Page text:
Harris alongside Idris Elba in Mandela: Long Walk to Freedom. Photograph: Pathe/Sportsphoto Ltd/Allstar

You played the role for a few months it didnt get better?
It didnt get easier at all; every night was the same. Like Groundhog Day. Arrgh!

Can you do anything to overcome nerves?
I do something called EFT, which is emotional freedom technique, otherwise known as tapping, which really helps me.

Is that where you use your fingers to stimulate acupuncture points?
Yes, so Ill do that before a first day of filming. And if theres a particularly tricky scene Im worried about, Ill do it before then as well.

Will anything positive come out of the #OscarsSoWhite debate about the Academy Awards lack of diversity?
I hope it does, because I wanted the debate to be more focused on solutions rather than venting about where were at. The stats speak for themselves the Oscars voters are 94% white, 76% male so it just seems right, fair and inevitable that there should be some kind of change in the voting system. But if you just say, This is unfair, were going to boycott it, it doesnt force people into action. However, if you show the injustice of the system and say, Look, heres a way forward, it makes it more difficult for people to ignore.

Idris Elba, your co-star in Mandela: Long Walk to Freedom, complained recently that theres no British equivalent of the American Dream, and thats why he left to find more interesting work in the US. Would you agree with that?
I understand what hes talking about with the American Dream: the notion that you can achieve anything. And I love the can-do mentality, in LA especially, the hunger. But there are negative sides to that as well, because I dont think this insatiable appetite for success at all costs is particularly healthy or balanced. And I think theres a fallacy in the dream, in that success doesnt necessarily lead to happiness. The things that you want arent necessarily the things that are best for you. So I agree with him in some ways and in some ways not.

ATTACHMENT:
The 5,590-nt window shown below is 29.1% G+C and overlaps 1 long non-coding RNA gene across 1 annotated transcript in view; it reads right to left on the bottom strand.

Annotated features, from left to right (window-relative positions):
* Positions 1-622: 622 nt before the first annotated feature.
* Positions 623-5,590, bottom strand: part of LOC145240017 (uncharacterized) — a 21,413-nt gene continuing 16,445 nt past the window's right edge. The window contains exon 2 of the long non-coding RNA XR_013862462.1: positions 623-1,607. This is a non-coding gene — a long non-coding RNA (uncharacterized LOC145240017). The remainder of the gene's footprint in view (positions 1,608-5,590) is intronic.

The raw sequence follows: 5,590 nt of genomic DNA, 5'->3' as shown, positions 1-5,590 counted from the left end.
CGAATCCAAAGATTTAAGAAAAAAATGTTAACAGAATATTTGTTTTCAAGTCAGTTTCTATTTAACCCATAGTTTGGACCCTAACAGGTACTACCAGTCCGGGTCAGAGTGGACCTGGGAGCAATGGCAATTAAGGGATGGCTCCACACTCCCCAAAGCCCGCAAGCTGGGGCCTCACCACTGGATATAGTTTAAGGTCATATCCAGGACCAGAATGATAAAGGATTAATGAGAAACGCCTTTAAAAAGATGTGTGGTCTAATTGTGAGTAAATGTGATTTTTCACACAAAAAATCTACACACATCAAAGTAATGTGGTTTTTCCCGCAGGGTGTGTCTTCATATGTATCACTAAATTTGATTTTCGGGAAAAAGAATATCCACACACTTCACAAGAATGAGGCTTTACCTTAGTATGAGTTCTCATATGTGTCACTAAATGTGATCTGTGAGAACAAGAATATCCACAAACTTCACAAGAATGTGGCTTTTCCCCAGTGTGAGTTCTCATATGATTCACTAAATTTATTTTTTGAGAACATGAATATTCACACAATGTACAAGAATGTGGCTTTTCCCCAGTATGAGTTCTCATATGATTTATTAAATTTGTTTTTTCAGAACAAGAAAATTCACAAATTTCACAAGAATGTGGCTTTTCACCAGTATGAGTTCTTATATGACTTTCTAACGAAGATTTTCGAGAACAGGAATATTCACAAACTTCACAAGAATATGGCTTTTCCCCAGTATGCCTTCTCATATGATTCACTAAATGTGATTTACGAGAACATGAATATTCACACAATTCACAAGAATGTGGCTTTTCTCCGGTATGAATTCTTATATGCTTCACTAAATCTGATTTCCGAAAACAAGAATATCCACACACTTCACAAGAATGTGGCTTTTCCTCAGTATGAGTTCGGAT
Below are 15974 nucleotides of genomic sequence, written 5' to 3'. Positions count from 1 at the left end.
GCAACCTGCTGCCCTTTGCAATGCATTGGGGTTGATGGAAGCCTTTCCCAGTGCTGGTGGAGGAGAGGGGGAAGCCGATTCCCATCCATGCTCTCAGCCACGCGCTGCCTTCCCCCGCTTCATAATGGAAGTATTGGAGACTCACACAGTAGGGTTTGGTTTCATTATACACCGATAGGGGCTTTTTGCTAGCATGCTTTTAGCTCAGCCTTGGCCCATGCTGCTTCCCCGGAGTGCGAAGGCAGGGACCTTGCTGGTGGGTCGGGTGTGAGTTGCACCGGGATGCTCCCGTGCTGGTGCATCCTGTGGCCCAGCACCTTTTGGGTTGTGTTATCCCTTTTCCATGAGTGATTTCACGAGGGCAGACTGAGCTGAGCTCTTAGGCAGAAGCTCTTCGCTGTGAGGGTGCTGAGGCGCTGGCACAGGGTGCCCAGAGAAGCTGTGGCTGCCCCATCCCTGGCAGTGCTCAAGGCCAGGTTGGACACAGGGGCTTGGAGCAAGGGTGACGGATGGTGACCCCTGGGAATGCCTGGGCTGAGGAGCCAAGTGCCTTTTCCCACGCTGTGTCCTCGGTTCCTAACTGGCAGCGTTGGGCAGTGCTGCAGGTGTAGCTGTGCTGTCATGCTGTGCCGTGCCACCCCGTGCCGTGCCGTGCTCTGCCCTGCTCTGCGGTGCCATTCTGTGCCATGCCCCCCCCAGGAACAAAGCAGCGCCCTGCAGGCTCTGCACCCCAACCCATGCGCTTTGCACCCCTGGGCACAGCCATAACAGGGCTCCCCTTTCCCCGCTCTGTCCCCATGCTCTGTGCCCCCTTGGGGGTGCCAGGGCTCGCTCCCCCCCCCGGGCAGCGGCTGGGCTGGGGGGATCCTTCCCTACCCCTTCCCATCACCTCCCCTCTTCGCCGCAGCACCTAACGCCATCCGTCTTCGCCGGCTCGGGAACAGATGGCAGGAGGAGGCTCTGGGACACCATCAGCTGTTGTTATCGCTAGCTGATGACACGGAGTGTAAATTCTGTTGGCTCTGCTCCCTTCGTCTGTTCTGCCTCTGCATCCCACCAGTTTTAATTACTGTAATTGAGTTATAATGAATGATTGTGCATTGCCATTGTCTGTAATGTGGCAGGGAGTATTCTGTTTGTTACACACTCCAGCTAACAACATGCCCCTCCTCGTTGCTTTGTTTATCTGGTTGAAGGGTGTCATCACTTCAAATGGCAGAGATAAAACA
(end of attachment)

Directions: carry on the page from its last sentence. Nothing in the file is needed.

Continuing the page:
As someone who was raised in a single-parent household in Finsbury Park, London, and went to state schools, are you surprised by the middle-class dominance of acting?
It doesnt surprise me in the sense that its an expensive profession to enter if you want to train, because now there arent really the grants. So everybody has got to raise their own money to get to drama school, which is a huge hurdle if you dont have parents who have got money. And if you dont have any financial support and back-up its a very scary profession, because there are always these huge intervals when youre not earning. Thats just the nature of the business.

Harris
Harris with Jonny Lee Miller in Danny Boyles Frankenstein at the National Theatre in 2011: In every performance I felt like I was going to throw up. Photograph: Tristram Kenton for the Guardian

Has that been difficult for you personally?
I was very lucky because I started earning at nine and I saved all my income so that when I turned 18 and needed to go to university, it was all there. I always had a really strong work ethic. I didnt need to rely on anybody else financially and I couldnt anyway that was never really an option but I had a strong belief in myself that I could do it on my own. And thats what got me through.

You wrote a novel aged 13 what was the plot?
It was about a middle-class girl whose parents get taken ill and she has to go and live on a council estate with her aunt. It was about the escapades she gets into and the culture shock, being from a very middle-class background and ending up on a council estate.

Have you reread it recently? How does it hold up?
I did reread it about two or three years ago and I was really impressed! Its so dated, because I talk about cassette players and Walkmans, so if I ever try to rewrite it and bring it up to date, it would need quite a bit of work. But I was like, Oh my gosh! Then of course I shoved it back in a drawer.

Is it true that youve never drunk alcohol?
Well, Ive had a sip of wine and I do love Baileys at Christmas. The most girly drink possible. But other than that, no. I hate the taste and smell of it.

Whats the most useful and useless skill that youve had to learn for a movie?
Most useful: the physical training I had to do for Skyfall because it really kicked my butt and got me in shape. Im usually quite lazy about things like that but its given me a lifelong healthy habit. The most useless was probably learning to scuba dive [for After the Sunset], because I absolutely hated it. I wont be doing that again in a hurry.

Our Kind of Traitor is out 13 May

Read more: www.theguardian.com